All I want is to be gentle and to have the right to be gentle. It is not my time to protest anymore, but giving it up feels like an abandonment not only of those in need and those in pain and those in loss, but of myself, of the spirit of my younger self. It is confused by my physical weariness.
Some people climb the Himalayans in their 70s or even 80s, but that will not be me.
I am not complaining, though I am baffled. Doctors do not decipher my weariness, they prescribe or they look at me slightly askance as though someone who looks as I look must be a malingerer, or neurotic, certainly unrealistic and narcissistic. They are not inside my body.
I am not a malingerer. My body and my mind are weary. Wrong, only part of my mind is weary. One part is burstingly alive, radiant, claiming, grabbing, and appalled at the other half.
Forget names, forget the names of things, forget the sequence of events over the past week, forget spellings.
Doctors say is it usual. It is NOT usual. It is not acceptable, though I try, when I am not angry or frightened.
Have you noticed how we never grow up? How dreams and thoughts take us back to childhood, and there it revamps things? It makes memories and some good guys problematic, but more, it makes some bad guys good. We come to understand those who hurt us and accept the cages that destroyed them and harmed us. We become organisms that forgive, even as some people must be written off.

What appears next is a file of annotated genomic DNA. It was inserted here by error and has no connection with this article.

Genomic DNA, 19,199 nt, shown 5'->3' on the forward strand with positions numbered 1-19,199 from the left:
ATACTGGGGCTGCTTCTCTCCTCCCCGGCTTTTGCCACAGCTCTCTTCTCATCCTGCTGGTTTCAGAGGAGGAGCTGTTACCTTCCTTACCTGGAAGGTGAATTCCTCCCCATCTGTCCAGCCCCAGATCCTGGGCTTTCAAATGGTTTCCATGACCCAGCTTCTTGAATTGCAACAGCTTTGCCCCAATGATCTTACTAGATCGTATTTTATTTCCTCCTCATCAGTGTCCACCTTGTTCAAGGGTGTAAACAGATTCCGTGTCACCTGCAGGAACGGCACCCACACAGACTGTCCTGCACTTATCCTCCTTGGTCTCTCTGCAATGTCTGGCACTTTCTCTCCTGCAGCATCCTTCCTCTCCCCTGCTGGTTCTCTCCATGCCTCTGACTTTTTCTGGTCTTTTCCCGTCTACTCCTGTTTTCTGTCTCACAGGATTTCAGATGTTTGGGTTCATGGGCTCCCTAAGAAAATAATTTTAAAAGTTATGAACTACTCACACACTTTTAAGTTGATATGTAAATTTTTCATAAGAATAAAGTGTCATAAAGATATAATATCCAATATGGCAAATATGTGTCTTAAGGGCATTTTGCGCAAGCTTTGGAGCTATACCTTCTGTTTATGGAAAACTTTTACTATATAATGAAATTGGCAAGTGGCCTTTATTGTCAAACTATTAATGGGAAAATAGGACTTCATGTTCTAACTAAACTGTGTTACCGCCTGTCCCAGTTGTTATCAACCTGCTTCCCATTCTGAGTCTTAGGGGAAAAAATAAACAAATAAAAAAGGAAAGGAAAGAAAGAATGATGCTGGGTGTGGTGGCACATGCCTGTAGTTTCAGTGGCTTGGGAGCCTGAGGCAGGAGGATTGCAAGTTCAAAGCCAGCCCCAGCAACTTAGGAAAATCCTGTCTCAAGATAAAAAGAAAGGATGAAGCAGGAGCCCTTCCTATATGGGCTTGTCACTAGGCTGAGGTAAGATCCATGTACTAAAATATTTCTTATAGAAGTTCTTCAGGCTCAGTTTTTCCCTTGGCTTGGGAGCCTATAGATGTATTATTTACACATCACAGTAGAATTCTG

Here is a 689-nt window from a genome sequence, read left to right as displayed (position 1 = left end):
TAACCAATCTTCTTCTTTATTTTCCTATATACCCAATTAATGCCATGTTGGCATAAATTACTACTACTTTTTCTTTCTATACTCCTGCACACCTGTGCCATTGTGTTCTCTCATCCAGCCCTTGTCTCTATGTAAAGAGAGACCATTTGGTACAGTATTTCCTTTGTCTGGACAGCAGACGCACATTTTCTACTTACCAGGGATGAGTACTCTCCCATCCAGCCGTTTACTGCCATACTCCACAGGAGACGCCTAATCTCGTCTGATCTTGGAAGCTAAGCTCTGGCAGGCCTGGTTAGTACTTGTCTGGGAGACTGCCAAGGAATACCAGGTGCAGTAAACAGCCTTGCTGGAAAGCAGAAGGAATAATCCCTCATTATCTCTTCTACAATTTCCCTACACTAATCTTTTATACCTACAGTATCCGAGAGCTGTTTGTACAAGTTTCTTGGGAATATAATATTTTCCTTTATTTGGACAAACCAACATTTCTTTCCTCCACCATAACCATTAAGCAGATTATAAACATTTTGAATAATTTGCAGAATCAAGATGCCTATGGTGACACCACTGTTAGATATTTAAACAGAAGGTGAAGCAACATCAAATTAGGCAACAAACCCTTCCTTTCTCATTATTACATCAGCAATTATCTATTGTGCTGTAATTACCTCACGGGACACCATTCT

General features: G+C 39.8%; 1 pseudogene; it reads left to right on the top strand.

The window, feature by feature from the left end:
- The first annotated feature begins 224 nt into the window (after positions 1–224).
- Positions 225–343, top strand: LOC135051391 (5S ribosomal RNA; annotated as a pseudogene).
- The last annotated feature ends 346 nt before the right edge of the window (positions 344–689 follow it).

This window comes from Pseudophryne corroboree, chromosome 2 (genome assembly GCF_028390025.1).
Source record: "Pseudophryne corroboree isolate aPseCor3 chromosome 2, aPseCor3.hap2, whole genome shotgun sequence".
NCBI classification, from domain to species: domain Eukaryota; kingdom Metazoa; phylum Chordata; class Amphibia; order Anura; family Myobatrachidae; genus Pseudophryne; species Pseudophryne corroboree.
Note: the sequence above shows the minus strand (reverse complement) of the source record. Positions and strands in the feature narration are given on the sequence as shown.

And even that loses meaning too with time.
I don’t want to be the old woman in the chair in the corner, and it is difficult to imagine I will be even as I might be. “She was so vital,” they’ll say. “She was something in her day.”
I just want to be gentle and gracious and generous and to have flashes of brilliances. Strangely I do have flashes of brilliance, mostly private. They come as gifts special delivery from a bright and shining light, and they blow me away. No, they lift me, and fly me to clean places where for a moment I am where forever lives.
I just want to be gentle and know that I too will be forgiven for wrongs and errors, and that I have a right to be gentle, that the world will be safe enough for the elderly to be gentle if they need be, without guilt, that we can mourn our losses quietly and let joy flow like light through our veins without guilt for not having done more.
Perhaps this will change, perhaps my body will find a key to turn that brings it back to power and rambunctiousness, and I would accept that gladly. Who wouldn’t? Reality has always included miracles we can work towards and be open to, but not command.
Perhaps the miracle is that, as my body gentles itself, love occupies all its spaces.